Encrypting every bit of data on a Windows 10 PC is a crucial security precaution. Every edition of Windows 10 includes strong encryption options, with business editions having the best set of management tools. Here's a hands-on guide
If your PC were lost or stolen, you'd probably cringe at the cost of replacing it. But that's nothing compared to what you'd stand to lose if someone had unfettered access to the data on that device. Even if they can't sign in using your Windows user account, a thief could boot from a removable device and browse the contents of the system drive with impunity.
The most effective way to stop that nightmare scenario is to encrypt the entire device so that its contents are only available to you or someone with the recovery key.
BitLocker is the brand name that Microsoft uses for the encryption tools available in business editions of Windows (desktop and server). A limited but still effective subset of BitLocker device encryption features are also available in Windows 10 Home editions. Here's how to make sure your data is protected.
HOW DOES BITLOCKER WORK IN WINDOWS 10?
On all devices that are designed for Windows 10 (see the following section for the hardware requirements), device encryption is automatically enabled. Windows Setup automatically creates the necessary partitions and initializes encryption on the operating system drive with a clear key. To complete the encryption process, you must perform one of the following steps:
The most important hardware feature required to support BitLocker Device Encryption is a Trusted Platform Module chip, or TPM. The device also needs to support the Modern Standby feature (formerly known as InstantGo).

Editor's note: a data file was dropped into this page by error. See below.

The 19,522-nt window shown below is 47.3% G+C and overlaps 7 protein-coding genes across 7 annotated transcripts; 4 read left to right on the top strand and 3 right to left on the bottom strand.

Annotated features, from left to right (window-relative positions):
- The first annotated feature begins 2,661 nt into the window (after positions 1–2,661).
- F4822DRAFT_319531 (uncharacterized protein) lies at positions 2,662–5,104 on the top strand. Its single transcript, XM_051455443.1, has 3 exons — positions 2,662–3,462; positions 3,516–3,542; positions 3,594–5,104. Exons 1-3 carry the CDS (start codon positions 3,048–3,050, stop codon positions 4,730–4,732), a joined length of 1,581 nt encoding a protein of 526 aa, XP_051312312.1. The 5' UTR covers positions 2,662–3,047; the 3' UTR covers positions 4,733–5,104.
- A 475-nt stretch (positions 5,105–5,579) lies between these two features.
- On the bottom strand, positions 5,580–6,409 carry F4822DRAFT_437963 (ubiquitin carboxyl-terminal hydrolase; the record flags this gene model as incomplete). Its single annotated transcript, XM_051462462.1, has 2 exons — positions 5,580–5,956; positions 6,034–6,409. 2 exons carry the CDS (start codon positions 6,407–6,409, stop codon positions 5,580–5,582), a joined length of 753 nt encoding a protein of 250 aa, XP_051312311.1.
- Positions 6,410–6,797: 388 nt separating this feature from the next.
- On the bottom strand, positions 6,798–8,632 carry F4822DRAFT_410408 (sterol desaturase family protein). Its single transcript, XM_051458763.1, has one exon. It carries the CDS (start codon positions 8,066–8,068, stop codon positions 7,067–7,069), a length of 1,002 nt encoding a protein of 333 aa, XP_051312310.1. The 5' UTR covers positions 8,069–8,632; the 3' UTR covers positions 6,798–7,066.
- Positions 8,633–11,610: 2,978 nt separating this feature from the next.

Virtually all devices that were originally manufactured for Windows 10 meet these requirements.
For the most part, BitLocker is a set-it-and-forget-it feature. After you enable encryption for a drive, it doesn't require any maintenance. You can, however, use tools built into the operating system to perform a variety of management tasks.
The simplest tools are available in the Windows graphical interface, but only if you are running Windows 10 Pro or Enterprise. Open File Explorer, right-click any drive icon, and click Manage BitLocker. That takes you to a page where you can turn BitLocker on or off; if BitLocker is already enabled for the system drive, you can suspend encryption temporarily or back up your recovery key from here. You can also manage encryption on removable drives and on secondary internal drives.
On a system running Windows 10 Home, you'll find an on-ff button under Settings > Update & Recovery > Device Encryption. A warning message will appear if device encryption hasn't been enabled by signing into a Microsoft account.
For a much larger set of tools, open a command prompt and use one of the two built-in BitLocker administrative tools, manage-bde or repair-bde, with one of its available switches. The simplest and most useful of these is manage-bde -status, which displays the encryption status of all available drives. Note that this command works on all editions, including Windows 10 Home.
SAVING AND USING A RECOVERY KEY
Under normal circumstances, you unlock your drive automatically when you sign in to Windows 10 using an account that's authorized for that device. If you try to access the system in any other way, such as by booting from a Windows 10 Setup drive or a Linux-based USB boot drive, you'll be prompted for a recovery key to access the current drive. You might also see a prompt for a recovery key if a firmware update has changed the system in a way that the TPM doesn't recognize.